SEC Charges Founders of Centra Tech With Fraud as ICO Crackdown Intensifies

The U.S. Securities and Exchange Commission (SEC) widened its clampdown on initial coin offerings Monday by charging the founders of Centra Tech Inc. with fraud. The ICO, which was promoted by celebrities like Floyd Mayweather Jr. and DJ Khaled, raised more than $32 million last year.

Co-Founders Charged

Washington’s top securities regulator announced Monday it has charged Sohrab Sharma and Robert Farkas with fraud after they sold millions of dollars in “unregistered securities” through a CTR token. The Florida-based company claims to be “creating a world connected to cryptocurrency” through blockchain products such as e-wallets and prepaid cards. The token sale was held between Sept. 19 and Oct. 5.

According to the SEC’s official press release, criminal authorities have separately charged and arrested the co-founders on the same fraud allegations.

The SEC took issue with Centra’s claim that its debit card is backed by Visa and MasterCard, when in reality the company had no connection with the credit card providers. Regulators also believe the co-founders created fake biographies and posted “false or misleading marketing materials” to fleece investors out of millions of dollars.

Celebrity Endorsements

While ICO fraud is not uncommon, Centra deviated from the norm by seeking out celebrity endorsements and publishing the actual names of its co-founders. The company allegedly paid for endorsements from celebrities like Floyd Mayweather Jr. and DJ Khaled. For example, Mayweather made the following tweet from his official Twitter handle on Sept. 18:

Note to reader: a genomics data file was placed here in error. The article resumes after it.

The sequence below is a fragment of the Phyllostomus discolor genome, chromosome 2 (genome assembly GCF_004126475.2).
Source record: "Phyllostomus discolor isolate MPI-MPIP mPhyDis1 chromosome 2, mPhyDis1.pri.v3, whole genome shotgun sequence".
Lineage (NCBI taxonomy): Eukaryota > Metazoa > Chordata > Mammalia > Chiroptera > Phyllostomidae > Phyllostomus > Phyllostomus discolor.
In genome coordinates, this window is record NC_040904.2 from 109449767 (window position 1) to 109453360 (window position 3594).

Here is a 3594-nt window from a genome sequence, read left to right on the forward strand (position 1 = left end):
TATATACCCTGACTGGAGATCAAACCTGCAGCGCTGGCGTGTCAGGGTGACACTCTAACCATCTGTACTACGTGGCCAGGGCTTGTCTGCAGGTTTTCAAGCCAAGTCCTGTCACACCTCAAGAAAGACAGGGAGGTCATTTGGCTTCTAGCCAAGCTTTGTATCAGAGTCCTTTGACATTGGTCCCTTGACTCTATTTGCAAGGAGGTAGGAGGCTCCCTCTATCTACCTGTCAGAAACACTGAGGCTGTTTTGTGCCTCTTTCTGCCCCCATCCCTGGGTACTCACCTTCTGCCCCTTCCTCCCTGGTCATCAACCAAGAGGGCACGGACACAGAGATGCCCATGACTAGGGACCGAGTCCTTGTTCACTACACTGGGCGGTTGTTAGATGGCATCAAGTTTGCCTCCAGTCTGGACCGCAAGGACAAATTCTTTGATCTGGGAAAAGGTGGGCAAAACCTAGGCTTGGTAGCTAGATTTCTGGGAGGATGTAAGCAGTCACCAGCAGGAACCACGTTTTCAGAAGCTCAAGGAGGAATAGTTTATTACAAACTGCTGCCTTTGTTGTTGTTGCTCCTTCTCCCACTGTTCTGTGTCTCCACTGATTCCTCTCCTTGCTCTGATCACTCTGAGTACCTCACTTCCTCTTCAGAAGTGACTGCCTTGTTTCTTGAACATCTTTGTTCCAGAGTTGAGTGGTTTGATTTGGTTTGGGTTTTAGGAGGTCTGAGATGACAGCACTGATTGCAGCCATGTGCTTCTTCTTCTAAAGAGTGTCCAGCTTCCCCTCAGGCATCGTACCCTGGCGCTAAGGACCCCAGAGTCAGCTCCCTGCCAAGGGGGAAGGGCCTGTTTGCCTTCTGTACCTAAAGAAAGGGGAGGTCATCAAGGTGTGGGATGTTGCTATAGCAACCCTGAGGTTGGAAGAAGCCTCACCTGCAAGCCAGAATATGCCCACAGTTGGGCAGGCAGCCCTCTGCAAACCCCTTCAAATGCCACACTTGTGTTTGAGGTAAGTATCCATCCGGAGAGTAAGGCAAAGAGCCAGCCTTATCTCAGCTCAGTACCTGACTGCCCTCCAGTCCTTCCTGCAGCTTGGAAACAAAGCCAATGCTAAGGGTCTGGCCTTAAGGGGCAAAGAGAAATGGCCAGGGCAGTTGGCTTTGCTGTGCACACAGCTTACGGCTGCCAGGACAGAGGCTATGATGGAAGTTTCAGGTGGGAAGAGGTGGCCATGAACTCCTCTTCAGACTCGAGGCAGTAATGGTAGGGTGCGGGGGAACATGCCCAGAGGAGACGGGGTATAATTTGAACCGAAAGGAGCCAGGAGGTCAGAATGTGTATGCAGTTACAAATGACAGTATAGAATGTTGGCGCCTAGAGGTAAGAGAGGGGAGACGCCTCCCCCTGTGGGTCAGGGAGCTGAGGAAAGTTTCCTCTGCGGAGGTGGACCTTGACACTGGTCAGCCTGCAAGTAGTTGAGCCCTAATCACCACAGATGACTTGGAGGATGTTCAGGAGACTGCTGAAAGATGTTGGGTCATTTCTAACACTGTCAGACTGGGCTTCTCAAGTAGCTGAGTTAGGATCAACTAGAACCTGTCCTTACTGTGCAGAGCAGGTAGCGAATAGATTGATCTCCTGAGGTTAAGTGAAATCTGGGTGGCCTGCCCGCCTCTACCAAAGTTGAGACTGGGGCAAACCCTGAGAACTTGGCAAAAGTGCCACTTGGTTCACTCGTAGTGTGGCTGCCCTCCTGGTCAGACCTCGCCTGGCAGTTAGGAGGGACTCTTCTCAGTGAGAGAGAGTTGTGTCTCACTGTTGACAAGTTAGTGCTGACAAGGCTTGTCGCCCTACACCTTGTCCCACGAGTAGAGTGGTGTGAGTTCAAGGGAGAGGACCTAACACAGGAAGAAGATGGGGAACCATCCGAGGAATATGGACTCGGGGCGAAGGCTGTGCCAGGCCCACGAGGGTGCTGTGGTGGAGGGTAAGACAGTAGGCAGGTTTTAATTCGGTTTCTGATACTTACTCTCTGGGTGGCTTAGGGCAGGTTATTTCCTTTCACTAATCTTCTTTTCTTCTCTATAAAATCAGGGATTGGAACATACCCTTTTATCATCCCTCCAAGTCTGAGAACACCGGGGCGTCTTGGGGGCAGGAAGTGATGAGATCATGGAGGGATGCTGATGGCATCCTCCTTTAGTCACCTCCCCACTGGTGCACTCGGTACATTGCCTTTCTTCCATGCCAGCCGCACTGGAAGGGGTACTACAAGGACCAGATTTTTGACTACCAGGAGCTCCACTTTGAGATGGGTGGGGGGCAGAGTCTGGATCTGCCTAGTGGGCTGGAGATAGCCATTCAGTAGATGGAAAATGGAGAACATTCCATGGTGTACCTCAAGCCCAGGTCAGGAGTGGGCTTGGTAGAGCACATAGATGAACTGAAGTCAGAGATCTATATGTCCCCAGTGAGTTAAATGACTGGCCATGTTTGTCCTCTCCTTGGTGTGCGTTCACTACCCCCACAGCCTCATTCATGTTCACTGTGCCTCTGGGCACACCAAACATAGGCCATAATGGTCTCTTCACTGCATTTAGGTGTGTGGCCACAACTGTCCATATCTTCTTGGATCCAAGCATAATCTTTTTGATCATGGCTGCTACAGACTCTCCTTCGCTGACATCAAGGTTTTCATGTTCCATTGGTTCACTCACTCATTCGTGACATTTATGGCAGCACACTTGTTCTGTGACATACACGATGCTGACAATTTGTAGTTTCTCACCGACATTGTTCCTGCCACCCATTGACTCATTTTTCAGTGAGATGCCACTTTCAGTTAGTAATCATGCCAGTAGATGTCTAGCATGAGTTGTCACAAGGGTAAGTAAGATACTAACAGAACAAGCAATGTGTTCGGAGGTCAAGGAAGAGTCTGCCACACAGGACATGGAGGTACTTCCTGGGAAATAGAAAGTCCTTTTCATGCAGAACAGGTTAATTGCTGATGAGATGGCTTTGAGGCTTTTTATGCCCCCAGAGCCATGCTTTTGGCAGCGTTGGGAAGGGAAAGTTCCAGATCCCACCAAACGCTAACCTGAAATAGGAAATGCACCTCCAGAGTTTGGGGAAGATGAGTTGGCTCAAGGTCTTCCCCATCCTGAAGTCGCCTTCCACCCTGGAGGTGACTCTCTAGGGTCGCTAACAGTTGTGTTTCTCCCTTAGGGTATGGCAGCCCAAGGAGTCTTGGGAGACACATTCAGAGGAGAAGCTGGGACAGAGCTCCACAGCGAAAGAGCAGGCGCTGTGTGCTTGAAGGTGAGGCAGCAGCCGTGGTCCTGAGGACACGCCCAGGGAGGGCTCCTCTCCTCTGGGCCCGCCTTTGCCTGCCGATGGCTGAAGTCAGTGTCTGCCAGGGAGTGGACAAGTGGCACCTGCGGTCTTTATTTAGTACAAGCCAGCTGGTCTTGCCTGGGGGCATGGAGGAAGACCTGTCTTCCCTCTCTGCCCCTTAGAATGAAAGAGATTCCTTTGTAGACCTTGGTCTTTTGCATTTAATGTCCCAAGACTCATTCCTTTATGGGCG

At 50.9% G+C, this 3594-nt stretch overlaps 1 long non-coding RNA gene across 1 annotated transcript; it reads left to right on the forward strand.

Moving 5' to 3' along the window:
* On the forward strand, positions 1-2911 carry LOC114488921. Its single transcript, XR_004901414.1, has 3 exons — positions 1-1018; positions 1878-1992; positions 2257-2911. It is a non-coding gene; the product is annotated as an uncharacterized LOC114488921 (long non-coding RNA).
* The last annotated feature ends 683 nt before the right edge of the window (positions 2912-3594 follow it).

Steve Peikin, Co-Director of the SEC’s Division of Enforcement, called out Centra’s use of celebrities to market a fake product.

“[T]he defendants relied heavily on celebrity endorsements and social media to market their scheme,” he said, according to the press release.  “Endorsements and glossy marketing materials are no substitute for the SEC’s registration and disclosure requirements as well as diligence by investors.”

At the time of writing, Centra’s CRT token was still available for purchase on exchanges such as Binance and Cryptopia.

SEC Targets ICOs

The SEC has made ICOs the center of its investigation into the cryptocurrency market, putting startups on high alert about securities misconduct. Federal oversight is being administered through a cyber task force dedicated to coin offerings and the wider blockchain arena. While investigations have been ongoing for the better part of a year, the SEC announced in February that it was conducting a formal probe into the market. Several media outlets reported that the regulator had issued dozens of subpoenas and information requests to companies and advisers involved in ICOs.

At last check, the SEC had issued subpoenas to 80 cryptocurrency companies as part of its ongoing investigation into token sales.

The red-hot ICO market started off 2018 with a bang, but has since cooled significantly, according to the latest industry data. ICOs raised a total of $601 million in March, which was less than half of the February tally and the lowest number since August.

Disclaimer: The author owns bitcoin, Ethereum and other cryptocurrencies. He holds investment positions in the coins, but does not engage in short-term or day-trading.

Featured image courtesy of Shutterstock.

Author:
Chief Editor to Hacked.com and Contributor to CCN.com, Sam Bourgi has spent the past nine years focused on economics, markets and cryptocurrencies. His work has been featured in and cited by some of the world's leading newscasts, including Barron's, CBOE and Forbes. Avid crypto watchers and those with a libertarian persuasion can follow him on twitter at @hsbourgi